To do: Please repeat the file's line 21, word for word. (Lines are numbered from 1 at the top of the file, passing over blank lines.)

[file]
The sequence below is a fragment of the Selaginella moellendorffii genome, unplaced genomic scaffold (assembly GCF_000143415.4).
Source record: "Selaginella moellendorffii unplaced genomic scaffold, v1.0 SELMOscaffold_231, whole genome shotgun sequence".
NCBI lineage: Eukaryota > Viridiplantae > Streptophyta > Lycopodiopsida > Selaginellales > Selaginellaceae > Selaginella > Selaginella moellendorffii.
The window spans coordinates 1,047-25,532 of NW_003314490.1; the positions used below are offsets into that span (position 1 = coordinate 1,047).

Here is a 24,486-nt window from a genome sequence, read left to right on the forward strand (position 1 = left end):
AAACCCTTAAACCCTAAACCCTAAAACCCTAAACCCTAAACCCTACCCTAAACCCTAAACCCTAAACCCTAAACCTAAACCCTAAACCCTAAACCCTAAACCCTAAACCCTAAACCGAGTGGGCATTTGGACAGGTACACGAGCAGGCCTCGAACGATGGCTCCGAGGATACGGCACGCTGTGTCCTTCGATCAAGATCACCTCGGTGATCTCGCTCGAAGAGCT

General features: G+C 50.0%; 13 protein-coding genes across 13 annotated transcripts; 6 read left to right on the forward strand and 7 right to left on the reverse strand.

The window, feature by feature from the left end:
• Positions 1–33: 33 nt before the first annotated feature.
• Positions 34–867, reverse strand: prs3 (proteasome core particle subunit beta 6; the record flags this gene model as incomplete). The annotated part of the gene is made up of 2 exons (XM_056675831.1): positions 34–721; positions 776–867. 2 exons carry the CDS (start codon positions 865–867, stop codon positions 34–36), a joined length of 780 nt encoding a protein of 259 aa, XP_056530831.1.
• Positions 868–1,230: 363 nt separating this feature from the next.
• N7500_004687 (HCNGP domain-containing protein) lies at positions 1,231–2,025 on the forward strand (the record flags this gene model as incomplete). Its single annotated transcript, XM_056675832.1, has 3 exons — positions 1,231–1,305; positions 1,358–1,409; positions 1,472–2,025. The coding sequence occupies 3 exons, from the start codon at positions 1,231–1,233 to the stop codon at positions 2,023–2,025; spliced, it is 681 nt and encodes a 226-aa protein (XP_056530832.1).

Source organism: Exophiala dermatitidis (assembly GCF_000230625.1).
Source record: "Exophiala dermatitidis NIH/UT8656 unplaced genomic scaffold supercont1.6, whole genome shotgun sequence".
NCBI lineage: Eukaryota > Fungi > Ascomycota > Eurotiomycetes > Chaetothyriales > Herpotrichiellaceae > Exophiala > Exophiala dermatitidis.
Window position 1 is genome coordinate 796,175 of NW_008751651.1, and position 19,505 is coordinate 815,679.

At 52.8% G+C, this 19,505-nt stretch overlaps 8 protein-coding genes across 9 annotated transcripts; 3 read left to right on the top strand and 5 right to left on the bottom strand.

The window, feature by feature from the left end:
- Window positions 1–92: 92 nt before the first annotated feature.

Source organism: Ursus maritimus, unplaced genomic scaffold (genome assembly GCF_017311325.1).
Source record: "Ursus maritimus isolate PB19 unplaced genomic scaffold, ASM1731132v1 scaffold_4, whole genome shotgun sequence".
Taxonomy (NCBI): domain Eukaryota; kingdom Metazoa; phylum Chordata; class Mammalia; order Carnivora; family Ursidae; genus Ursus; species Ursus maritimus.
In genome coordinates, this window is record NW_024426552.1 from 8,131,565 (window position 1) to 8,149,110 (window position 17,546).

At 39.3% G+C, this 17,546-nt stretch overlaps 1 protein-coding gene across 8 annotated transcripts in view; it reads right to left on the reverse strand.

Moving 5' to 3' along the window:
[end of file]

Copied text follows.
Source record: "Ursus maritimus isolate PB19 unplaced genomic scaffold, ASM1731132v1 scaffold_4, whole genome shotgun sequence".